A significant difference must be taken into account in the design of the present amplifier from the design of the amplifier disclosed in the incorporated application entitled, "MOTOR CONTROL CIRCUIT FOR VARIABLE RELUCTANCE MOTOR." In that amplifier as with any variable reluctance motor driver, the current in the coil always causes attraction of the rotor; the polarity of the voltage can be reversed to change the value of the current flow, but reversing the direction of the current flow serves no purpose. In the present invention, the current must flow in either direction in each coil, due to the connection of the two ends of each coil to an amplifier, and the design of the motor; and result is that the permanent magnet rotor can either be pushed or pulled by each coil. The motor coils are energized using three sine waves which are 120° out of phase. It is necessary to control the drive amplifiers using a microprocessor; but it is difficult to generate sine waves economically using hardware and processor intensive to generate sine waves with software. In order to accomplish this using only digital control, it is an objective of the present invention to provide a simplified means for producing pseudo-sine waves.
A further major difficulty in the design of these control amplifiers is that the motors to be driven need to rotate at very high speed, up to 3,000 revolutions per minute. Yet based on a typical resistance of 8 ohms, an inductance of 0.005 henry in each coil, and a 20 pole motor, the maximum speed where full torque is available for good control of a three-coil system in a delta or "Y" configuration is about 500 revolutions per minute.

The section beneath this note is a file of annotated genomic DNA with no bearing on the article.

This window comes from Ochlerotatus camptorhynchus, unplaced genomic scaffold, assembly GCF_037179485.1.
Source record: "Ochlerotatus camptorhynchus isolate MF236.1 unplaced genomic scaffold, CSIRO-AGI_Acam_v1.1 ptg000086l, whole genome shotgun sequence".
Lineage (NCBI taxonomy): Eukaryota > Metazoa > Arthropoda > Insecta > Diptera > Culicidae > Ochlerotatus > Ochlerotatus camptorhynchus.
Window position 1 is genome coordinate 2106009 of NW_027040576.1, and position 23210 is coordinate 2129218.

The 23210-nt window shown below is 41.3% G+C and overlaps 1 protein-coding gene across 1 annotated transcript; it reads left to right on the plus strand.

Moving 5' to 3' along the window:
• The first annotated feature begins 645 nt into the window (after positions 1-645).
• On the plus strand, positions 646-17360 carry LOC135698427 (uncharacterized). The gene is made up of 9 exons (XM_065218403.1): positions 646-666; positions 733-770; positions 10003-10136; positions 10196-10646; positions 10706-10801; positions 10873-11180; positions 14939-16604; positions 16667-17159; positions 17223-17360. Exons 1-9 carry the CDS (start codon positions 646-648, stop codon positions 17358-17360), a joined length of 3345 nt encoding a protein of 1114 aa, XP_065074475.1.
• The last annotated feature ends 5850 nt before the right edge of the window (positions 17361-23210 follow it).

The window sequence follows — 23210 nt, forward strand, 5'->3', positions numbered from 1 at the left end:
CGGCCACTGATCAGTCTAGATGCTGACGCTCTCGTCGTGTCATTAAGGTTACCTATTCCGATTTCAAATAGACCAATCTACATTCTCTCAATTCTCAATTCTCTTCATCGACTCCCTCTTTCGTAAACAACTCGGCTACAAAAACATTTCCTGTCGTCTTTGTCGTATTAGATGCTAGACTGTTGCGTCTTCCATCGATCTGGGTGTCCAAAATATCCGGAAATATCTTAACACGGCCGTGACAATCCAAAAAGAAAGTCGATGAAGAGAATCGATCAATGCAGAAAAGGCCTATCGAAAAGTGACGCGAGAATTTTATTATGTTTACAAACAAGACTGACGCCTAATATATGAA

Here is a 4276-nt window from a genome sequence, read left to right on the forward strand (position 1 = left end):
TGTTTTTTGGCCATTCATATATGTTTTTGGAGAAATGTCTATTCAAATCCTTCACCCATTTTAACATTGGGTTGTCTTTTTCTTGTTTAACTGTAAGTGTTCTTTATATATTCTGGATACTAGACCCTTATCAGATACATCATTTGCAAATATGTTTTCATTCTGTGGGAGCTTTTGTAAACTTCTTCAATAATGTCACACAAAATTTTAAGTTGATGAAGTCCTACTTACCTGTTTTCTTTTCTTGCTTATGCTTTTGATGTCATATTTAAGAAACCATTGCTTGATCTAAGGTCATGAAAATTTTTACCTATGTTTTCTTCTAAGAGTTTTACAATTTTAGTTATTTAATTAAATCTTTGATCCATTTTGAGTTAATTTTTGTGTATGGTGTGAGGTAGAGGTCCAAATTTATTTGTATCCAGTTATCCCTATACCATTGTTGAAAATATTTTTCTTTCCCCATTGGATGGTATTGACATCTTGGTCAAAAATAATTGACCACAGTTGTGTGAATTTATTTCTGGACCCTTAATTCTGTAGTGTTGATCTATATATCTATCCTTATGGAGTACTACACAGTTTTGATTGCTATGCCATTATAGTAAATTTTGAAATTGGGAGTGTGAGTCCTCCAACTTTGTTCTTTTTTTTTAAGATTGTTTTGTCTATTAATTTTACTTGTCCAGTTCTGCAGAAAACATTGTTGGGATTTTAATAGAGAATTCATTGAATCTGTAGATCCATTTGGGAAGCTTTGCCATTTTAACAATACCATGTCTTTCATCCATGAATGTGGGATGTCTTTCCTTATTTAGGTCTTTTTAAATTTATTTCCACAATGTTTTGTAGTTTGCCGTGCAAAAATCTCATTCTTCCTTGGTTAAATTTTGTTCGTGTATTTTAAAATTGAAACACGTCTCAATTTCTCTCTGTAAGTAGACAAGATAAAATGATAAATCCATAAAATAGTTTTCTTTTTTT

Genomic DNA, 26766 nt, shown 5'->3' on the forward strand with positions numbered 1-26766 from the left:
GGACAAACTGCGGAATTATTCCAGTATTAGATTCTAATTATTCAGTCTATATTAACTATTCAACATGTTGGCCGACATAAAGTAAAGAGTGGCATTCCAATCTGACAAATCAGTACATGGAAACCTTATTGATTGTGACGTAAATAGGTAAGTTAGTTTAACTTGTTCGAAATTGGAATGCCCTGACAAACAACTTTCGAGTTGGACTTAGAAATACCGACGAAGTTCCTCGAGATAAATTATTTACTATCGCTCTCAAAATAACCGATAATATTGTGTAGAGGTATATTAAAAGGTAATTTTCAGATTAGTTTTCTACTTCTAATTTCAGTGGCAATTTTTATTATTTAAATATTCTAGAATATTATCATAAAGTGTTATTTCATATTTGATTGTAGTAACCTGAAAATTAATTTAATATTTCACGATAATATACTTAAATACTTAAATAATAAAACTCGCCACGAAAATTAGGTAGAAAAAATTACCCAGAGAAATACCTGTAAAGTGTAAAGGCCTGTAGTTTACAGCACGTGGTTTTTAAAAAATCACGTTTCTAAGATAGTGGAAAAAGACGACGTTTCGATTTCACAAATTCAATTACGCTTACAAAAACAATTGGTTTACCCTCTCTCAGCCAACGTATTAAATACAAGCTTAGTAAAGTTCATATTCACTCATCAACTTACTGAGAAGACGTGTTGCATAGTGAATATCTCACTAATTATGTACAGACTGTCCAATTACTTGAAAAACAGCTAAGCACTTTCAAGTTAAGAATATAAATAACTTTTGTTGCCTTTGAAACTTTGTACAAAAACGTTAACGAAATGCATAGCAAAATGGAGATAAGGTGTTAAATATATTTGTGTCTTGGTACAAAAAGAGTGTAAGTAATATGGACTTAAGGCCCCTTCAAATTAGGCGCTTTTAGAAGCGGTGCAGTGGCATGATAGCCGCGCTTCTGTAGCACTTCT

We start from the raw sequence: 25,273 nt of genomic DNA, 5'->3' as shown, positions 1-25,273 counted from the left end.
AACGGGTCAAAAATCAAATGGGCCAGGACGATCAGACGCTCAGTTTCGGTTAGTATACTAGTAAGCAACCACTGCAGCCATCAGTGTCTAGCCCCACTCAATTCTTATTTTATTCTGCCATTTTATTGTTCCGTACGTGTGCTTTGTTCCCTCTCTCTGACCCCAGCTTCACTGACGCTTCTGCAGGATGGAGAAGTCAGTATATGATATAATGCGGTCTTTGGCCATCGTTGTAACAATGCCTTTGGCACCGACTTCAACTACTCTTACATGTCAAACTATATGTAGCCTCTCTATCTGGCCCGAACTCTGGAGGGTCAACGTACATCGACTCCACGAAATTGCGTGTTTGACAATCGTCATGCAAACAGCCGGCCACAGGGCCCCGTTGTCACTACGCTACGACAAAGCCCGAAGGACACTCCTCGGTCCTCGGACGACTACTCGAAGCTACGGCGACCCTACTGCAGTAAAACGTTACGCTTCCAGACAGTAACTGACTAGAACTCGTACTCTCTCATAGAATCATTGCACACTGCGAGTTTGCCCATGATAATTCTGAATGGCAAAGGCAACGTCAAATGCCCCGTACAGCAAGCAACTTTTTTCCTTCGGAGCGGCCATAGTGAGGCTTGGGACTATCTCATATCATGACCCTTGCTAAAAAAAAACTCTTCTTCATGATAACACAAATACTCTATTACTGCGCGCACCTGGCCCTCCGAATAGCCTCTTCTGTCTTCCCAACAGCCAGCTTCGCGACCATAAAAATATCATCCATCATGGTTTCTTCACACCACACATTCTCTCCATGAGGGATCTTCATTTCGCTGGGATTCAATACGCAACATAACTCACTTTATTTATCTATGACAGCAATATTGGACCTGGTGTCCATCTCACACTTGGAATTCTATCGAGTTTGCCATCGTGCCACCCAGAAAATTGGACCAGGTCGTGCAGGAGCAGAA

According to the present invention, the wires at the end of each coil are brought out from the motor and an amplifier is directly across each coil; the desired speed of up to 3,000 rpms can now be achieved, because the μ/R time constant which normally inhibits current change in the coils can be essentially disregarded. The current in the coils can be quickly modified simply by changing the polarity of the voltage on the coil. In other words, the voltage across the coil defines the rate of change of the current according to the formula E=L×di/dt. Given a certain ratio of voltage to inductance, the rate of change of current within the coil is defined. For example, in a preferred example of the present invention, a voltage of 160 volts is applied to the coils. Given an inductance of 0.005 henry, a slew rate (di/dt) of 32,000 amperes per second is achieved. The maximum current swing in any single step of the pseudo-sine wave is up to 21/2 amps per coil; this swing can be achieved in less than 1/10 millisecond, which is sufficiently rapid to maintain full torque control at a speed of 3,000 rpms.
By using high-speed switches in the output switch section of the amplifier, a rapid change in voltage across the coil can be achieved, and a high rate of change of current flow be achieved and maintained through the coil. Therefore, a further advantage of the present invention is that if the system is running at a constant current, a linear ramping rate to a different steady state current is achieved.